By LAURA SCHREIER, Hartford Business Journal Staff Writer
January 14, 2008
Hartford craves young blood. City officials speechify on the need to attract prosperous, trendy young professionals, and developers expound on the need for them. The MetroHartford Alliance even established an organization that essentially tries to convince them that Hartford is the place to be.
So why, with all the pleading, aren’t more young professionals living here?
Clearly, it’s the high apartment rents, says Ruth Schaefer of the Schaefer-Belmont Group. She and other real estate professionals, including prominent developer Martin J. Kenny, say current rates are miles beyond what most 20-somethings can afford.
“Some of them are higher than a mortgage in West Hartford,” Schaefer said. “It’s ridiculous.”
The past several years have seen the opening of eye-catching luxury condos downtown, with flashy amenities and rents to match: 55 on the Park costs, at minimum, $1,025 for a one-bedroom, as much as $1,795 for a two-bedroom. Trumbull on the Park ranges from $900 to $3,400, and Hartford 21, charges from $1,405 up to $3,175.
Within these plush digs, some owners have noticed that it’s the cheapest units that invariably go fast and pile up a long waiting list.
One of those owners is Kenny. His experience with Trumbull on the Park and the kind of residents he sees led him to conclude that there’s an unmet demand for more affordable housing downtown for the 23-to-33-year-old age group.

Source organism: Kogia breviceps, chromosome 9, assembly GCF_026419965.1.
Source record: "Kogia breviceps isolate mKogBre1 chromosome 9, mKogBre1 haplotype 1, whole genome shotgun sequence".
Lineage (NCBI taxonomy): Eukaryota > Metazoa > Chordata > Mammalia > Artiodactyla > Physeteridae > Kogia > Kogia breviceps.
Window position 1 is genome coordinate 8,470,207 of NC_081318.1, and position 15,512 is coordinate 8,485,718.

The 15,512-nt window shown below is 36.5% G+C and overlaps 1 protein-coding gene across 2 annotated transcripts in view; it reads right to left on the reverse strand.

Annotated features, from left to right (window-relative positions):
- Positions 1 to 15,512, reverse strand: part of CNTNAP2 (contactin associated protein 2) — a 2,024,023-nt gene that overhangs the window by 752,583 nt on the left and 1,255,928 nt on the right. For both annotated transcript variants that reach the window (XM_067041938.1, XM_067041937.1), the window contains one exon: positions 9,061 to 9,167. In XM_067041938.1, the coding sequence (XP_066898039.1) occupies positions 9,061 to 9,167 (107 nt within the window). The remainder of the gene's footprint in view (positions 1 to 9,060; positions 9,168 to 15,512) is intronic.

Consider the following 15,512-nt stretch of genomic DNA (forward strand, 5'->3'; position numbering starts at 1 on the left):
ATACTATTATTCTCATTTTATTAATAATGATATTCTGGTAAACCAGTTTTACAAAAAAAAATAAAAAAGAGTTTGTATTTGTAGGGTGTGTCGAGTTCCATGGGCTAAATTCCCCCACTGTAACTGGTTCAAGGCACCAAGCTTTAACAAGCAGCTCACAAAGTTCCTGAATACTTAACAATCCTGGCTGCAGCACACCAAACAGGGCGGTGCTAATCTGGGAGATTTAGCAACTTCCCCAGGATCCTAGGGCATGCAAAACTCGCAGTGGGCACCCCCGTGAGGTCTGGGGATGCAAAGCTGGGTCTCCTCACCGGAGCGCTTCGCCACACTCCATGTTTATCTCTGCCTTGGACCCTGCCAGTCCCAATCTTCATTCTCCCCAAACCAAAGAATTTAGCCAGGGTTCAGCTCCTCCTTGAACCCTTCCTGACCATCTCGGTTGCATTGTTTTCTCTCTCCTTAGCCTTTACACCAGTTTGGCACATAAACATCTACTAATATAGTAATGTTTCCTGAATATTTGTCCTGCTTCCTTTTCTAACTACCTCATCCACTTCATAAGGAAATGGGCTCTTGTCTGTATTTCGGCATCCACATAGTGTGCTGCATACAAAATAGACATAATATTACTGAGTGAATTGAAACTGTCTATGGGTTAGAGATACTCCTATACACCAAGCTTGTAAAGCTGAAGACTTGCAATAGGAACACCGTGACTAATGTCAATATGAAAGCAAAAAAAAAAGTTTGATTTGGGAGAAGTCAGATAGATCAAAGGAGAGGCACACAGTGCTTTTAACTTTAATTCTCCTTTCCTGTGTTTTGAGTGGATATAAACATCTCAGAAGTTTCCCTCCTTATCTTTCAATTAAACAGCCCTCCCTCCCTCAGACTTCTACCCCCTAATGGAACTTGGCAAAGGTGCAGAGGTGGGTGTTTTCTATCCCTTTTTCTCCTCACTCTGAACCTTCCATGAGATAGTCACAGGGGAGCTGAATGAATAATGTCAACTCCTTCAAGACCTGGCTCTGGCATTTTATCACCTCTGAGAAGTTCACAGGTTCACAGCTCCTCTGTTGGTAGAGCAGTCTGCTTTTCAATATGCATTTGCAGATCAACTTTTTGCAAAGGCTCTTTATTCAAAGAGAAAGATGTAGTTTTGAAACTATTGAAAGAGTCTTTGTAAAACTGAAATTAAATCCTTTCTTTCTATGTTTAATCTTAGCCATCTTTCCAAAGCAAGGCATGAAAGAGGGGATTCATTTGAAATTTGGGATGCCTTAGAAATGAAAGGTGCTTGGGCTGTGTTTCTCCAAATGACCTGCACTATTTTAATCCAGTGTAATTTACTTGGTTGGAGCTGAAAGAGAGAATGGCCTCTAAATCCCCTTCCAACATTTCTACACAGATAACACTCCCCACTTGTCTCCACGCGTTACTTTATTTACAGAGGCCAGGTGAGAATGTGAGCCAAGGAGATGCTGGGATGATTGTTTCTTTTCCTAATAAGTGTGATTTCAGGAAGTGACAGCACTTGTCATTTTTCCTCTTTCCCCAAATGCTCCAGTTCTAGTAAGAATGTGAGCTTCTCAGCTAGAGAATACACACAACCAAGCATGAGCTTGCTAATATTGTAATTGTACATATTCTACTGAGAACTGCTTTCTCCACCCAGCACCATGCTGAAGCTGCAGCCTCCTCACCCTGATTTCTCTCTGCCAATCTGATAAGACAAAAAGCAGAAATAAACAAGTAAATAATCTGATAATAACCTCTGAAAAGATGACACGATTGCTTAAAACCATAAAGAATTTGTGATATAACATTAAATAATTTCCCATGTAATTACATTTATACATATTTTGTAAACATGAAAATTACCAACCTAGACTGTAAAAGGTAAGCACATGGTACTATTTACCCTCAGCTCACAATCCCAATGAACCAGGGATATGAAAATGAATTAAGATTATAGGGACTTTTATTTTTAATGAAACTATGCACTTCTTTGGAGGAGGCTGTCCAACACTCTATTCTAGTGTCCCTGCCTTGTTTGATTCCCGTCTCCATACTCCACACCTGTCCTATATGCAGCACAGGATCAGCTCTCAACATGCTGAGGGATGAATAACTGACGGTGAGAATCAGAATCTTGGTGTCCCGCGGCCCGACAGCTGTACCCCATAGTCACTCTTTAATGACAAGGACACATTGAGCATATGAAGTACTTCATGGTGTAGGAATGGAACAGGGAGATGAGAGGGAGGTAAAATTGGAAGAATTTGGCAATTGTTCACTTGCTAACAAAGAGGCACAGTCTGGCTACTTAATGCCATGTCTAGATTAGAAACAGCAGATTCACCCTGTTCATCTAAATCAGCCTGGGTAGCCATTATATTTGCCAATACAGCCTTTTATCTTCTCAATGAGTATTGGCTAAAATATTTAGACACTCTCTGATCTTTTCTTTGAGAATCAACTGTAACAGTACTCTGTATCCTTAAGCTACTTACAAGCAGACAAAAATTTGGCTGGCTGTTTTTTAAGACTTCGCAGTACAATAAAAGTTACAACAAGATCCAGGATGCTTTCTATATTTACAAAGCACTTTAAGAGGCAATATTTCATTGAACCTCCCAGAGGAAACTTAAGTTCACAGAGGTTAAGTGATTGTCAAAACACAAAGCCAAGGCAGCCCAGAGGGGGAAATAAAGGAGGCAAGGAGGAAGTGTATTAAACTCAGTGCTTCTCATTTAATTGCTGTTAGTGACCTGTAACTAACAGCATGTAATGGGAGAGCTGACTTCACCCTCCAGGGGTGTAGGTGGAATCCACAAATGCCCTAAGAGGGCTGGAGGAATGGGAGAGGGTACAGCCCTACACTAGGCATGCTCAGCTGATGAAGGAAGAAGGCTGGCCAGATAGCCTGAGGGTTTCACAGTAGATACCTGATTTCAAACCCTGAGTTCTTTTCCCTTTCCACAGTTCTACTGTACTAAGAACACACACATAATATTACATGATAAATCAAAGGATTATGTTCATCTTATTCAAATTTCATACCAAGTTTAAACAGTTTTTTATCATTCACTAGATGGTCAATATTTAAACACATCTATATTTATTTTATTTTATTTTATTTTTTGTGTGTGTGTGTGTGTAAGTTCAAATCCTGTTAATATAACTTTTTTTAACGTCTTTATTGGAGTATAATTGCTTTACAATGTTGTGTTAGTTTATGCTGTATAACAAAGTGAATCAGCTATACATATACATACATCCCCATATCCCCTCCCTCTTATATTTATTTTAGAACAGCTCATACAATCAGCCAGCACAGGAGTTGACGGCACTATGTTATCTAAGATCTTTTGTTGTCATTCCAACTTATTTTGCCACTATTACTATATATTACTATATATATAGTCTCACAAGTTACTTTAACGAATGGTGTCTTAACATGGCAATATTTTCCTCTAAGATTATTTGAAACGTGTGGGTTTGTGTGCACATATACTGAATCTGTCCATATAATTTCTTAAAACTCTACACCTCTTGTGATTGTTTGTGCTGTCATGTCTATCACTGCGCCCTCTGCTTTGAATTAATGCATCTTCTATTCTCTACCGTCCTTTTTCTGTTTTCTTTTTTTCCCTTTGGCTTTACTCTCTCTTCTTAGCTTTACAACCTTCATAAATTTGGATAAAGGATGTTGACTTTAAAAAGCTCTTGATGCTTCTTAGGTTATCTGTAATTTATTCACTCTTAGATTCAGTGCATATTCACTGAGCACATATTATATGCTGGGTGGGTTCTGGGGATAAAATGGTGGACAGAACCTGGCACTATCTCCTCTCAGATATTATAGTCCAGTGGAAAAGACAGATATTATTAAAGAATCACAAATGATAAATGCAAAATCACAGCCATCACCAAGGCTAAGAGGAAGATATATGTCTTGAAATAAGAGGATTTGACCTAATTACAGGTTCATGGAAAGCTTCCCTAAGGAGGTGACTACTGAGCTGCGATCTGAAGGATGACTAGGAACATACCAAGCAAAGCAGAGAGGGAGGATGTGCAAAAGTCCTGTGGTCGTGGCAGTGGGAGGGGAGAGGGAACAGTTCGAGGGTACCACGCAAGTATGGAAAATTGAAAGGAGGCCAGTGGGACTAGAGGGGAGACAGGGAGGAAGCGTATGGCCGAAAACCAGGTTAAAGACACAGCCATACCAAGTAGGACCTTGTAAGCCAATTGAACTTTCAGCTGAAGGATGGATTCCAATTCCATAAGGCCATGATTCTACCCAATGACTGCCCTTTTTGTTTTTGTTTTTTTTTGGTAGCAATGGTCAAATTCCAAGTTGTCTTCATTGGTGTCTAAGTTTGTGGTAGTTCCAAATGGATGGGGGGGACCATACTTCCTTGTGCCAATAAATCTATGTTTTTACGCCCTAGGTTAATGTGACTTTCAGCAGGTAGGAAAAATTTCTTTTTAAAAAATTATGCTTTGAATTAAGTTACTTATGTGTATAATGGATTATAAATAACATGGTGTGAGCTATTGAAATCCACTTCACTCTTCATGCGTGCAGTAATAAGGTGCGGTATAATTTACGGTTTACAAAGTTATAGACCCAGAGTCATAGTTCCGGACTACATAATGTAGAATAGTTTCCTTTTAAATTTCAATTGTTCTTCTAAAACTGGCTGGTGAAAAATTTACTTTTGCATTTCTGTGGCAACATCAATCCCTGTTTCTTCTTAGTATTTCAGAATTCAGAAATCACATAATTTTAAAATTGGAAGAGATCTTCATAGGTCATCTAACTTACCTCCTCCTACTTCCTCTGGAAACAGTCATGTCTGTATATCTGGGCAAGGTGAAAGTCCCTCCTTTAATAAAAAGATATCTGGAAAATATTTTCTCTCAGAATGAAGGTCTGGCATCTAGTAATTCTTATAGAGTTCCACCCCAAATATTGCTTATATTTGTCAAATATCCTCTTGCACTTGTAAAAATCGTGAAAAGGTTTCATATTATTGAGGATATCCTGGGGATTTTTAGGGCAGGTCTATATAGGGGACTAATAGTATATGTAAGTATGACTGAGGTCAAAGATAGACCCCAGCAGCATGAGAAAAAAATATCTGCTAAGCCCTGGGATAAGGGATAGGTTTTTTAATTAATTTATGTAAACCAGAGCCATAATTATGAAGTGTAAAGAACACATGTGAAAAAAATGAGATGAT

“The younger people, they get it — they love the idea of living downtown, but they haven’t been able to afford it,” he said in a November interview.
Kenny emphasized this to the Hartford Redevelopment Agency in his proposal for 95-101 Pearl Street that month. He wanted to convert the vacant downtown building into studios and one-bedroom apartments with most rents below $1,000.
His idea was passed over in favor of a proposal from Westside Property Management, which was planning to build housing but didn’t specify how much those rates would be.
Not that luxury apartments sit empty. On the contrary, the apartments at the Lofts at 21 Temple St., also known as the Sage-Allen building, are almost all taken. And Hartford 21 stands at 62 percent occupancy, a number that satisfies owners at the Northland Investment Corp., who project between a 90 and 95 percent occupancy by September.